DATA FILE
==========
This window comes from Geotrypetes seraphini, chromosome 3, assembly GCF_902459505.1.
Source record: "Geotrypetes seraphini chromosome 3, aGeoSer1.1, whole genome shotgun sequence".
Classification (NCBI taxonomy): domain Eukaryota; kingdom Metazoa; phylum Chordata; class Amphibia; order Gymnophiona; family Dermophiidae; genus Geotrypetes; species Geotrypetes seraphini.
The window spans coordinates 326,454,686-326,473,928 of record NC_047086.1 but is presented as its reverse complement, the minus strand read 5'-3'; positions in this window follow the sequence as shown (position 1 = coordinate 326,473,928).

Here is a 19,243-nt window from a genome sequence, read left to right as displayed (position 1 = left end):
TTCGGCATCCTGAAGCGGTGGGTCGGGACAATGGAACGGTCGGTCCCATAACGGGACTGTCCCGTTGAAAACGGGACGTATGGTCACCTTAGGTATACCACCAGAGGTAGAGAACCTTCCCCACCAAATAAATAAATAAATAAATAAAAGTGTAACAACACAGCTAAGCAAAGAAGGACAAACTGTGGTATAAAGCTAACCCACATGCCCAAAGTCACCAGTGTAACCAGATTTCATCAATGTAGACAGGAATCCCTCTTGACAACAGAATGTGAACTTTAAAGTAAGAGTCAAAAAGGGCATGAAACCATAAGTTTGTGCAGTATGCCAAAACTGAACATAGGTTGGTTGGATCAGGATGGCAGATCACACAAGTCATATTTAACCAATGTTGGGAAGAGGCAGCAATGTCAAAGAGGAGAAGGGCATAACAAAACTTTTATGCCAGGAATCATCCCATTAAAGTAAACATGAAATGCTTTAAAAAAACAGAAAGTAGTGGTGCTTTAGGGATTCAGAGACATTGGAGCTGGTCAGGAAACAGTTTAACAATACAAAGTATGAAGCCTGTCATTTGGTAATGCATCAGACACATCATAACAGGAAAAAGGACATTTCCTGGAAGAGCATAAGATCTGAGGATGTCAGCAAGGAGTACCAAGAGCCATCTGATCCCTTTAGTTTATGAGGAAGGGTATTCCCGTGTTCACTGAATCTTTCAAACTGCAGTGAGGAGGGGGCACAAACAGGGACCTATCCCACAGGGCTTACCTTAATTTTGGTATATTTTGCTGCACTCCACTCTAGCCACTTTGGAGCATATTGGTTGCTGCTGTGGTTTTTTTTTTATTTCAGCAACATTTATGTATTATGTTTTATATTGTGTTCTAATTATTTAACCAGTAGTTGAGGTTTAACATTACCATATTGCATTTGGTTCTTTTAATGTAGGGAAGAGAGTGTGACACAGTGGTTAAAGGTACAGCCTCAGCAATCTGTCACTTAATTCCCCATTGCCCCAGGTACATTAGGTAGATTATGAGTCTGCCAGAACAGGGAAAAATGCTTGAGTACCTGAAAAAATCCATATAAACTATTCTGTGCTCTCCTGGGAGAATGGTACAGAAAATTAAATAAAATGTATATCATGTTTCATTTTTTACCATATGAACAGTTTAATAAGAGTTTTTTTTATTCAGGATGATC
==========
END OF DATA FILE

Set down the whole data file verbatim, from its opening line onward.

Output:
This window comes from Geotrypetes seraphini, chromosome 3, assembly GCF_902459505.1.
Source record: "Geotrypetes seraphini chromosome 3, aGeoSer1.1, whole genome shotgun sequence".
Classification (NCBI taxonomy): domain Eukaryota; kingdom Metazoa; phylum Chordata; class Amphibia; order Gymnophiona; family Dermophiidae; genus Geotrypetes; species Geotrypetes seraphini.
The window spans coordinates 326,454,686-326,473,928 of record NC_047086.1 but is presented as its reverse complement, the minus strand read 5'-3'; positions in this window follow the sequence as shown (position 1 = coordinate 326,473,928).

Here is a 19,243-nt window from a genome sequence, read left to right as displayed (position 1 = left end):
TTCGGCATCCTGAAGCGGTGGGTCGGGACAATGGAACGGTCGGTCCCATAACGGGACTGTCCCGTTGAAAACGGGACGTATGGTCACCTTAGGTATACCACCAGAGGTAGAGAACCTTCCCCACCAAATAAATAAATAAATAAATAAAAGTGTAACAACACAGCTAAGCAAAGAAGGACAAACTGTGGTATAAAGCTAACCCACATGCCCAAAGTCACCAGTGTAACCAGATTTCATCAATGTAGACAGGAATCCCTCTTGACAACAGAATGTGAACTTTAAAGTAAGAGTCAAAAAGGGCATGAAACCATAAGTTTGTGCAGTATGCCAAAACTGAACATAGGTTGGTTGGATCAGGATGGCAGATCACACAAGTCATATTTAACCAATGTTGGGAAGAGGCAGCAATGTCAAAGAGGAGAAGGGCATAACAAAACTTTTATGCCAGGAATCATCCCATTAAAGTAAACATGAAATGCTTTAAAAAAACAGAAAGTAGTGGTGCTTTAGGGATTCAGAGACATTGGAGCTGGTCAGGAAACAGTTTAACAATACAAAGTATGAAGCCTGTCATTTGGTAATGCATCAGACACATCATAACAGGAAAAAGGACATTTCCTGGAAGAGCATAAGATCTGAGGATGTCAGCAAGGAGTACCAAGAGCCATCTGATCCCTTTAGTTTATGAGGAAGGGTATTCCCGTGTTCACTGAATCTTTCAAACTGCAGTGAGGAGGGGGCACAAACAGGGACCTATCCCACAGGGCTTACCTTAATTTTGGTATATTTTGCTGCACTCCACTCTAGCCACTTTGGAGCATATTGGTTGCTGCTGTGGTTTTTTTTTTATTTCAGCAACATTTATGTATTATGTTTTATATTGTGTTCTAATTATTTAACCAGTAGTTGAGGTTTAACATTACCATATTGCATTTGGTTCTTTTAATGTAGGGAAGAGAGTGTGACACAGTGGTTAAAGGTACAGCCTCAGCAATCTGTCACTTAATTCCCCATTGCCCCAGGTACATTAGGTAGATTATGAGTCTGCCAGAACAGGGAAAAATGCTTGAGTACCTGAAAAAATCCATATAAACTATTCTGTGCTCTCCTGGGAGAATGGTACAGAAAATTAAATAAAATGTATATCATGTTTCATTTTTTACCATATGAACAGTTTAATAAGAGTTTTTTTTATTCAGGATGATC